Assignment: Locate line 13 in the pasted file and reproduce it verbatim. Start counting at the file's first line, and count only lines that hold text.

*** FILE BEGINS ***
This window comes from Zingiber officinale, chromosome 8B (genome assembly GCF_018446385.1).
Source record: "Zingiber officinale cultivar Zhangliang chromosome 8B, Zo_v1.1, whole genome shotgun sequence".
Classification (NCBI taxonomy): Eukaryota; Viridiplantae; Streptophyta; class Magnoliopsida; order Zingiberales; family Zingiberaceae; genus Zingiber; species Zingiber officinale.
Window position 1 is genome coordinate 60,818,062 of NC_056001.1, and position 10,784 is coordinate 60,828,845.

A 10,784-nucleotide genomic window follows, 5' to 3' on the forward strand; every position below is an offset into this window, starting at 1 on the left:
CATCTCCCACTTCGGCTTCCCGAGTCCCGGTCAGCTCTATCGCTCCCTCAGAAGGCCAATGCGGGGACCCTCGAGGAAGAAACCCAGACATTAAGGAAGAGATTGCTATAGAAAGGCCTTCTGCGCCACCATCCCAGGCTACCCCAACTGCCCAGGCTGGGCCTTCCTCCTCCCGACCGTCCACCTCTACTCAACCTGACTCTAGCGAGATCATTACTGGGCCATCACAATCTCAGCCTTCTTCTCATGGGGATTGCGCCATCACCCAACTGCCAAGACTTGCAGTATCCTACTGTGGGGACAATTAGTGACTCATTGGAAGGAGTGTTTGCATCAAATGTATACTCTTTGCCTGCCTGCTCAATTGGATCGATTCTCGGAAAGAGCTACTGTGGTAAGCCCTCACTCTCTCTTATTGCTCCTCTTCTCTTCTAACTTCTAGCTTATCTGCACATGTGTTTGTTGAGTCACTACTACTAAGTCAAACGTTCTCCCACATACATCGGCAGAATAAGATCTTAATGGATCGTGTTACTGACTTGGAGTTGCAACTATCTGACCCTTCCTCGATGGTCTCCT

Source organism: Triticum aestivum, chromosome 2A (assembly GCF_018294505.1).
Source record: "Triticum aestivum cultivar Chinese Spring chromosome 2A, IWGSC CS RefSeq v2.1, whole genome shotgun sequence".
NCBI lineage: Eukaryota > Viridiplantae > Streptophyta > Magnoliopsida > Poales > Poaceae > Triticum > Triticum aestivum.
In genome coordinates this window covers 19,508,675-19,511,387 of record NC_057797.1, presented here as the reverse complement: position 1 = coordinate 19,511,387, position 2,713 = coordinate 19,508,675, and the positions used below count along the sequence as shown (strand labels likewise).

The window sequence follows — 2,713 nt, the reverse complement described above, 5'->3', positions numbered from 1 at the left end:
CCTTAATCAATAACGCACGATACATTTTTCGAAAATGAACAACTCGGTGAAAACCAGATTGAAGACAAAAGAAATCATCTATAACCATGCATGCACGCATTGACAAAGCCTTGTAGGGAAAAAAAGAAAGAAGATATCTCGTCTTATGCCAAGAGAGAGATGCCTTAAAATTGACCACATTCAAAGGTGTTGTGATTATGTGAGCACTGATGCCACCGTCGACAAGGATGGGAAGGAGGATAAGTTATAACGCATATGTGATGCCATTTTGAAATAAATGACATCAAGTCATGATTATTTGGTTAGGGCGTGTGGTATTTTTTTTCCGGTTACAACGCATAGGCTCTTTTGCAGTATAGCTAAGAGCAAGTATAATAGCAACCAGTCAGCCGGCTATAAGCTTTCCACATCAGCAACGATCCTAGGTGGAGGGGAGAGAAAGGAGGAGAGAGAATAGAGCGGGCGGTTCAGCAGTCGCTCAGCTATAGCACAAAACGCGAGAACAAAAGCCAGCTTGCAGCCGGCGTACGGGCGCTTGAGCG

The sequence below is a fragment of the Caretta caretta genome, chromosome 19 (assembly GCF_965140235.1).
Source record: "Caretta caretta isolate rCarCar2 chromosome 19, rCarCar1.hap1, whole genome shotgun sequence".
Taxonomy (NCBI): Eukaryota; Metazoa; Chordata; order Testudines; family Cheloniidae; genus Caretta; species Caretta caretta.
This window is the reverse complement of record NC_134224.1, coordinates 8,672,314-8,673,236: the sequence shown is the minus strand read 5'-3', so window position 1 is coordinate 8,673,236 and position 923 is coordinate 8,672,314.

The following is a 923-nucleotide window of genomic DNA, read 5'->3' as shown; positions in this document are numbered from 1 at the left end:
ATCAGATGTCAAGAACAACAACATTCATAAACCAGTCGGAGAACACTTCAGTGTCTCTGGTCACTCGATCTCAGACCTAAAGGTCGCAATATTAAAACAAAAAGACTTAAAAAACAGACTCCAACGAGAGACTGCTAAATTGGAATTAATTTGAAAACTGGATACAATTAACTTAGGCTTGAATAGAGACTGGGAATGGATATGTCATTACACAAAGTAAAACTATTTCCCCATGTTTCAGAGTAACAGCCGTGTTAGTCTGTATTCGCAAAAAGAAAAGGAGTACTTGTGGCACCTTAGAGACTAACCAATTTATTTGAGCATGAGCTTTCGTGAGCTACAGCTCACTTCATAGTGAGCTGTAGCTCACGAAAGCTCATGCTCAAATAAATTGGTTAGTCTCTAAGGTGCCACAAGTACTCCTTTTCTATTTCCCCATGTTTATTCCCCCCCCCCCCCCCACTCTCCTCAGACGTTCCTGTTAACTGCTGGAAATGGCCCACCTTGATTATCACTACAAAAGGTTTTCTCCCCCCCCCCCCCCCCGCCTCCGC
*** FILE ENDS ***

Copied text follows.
The sequence below is a fragment of the Caretta caretta genome, chromosome 19 (assembly GCF_965140235.1).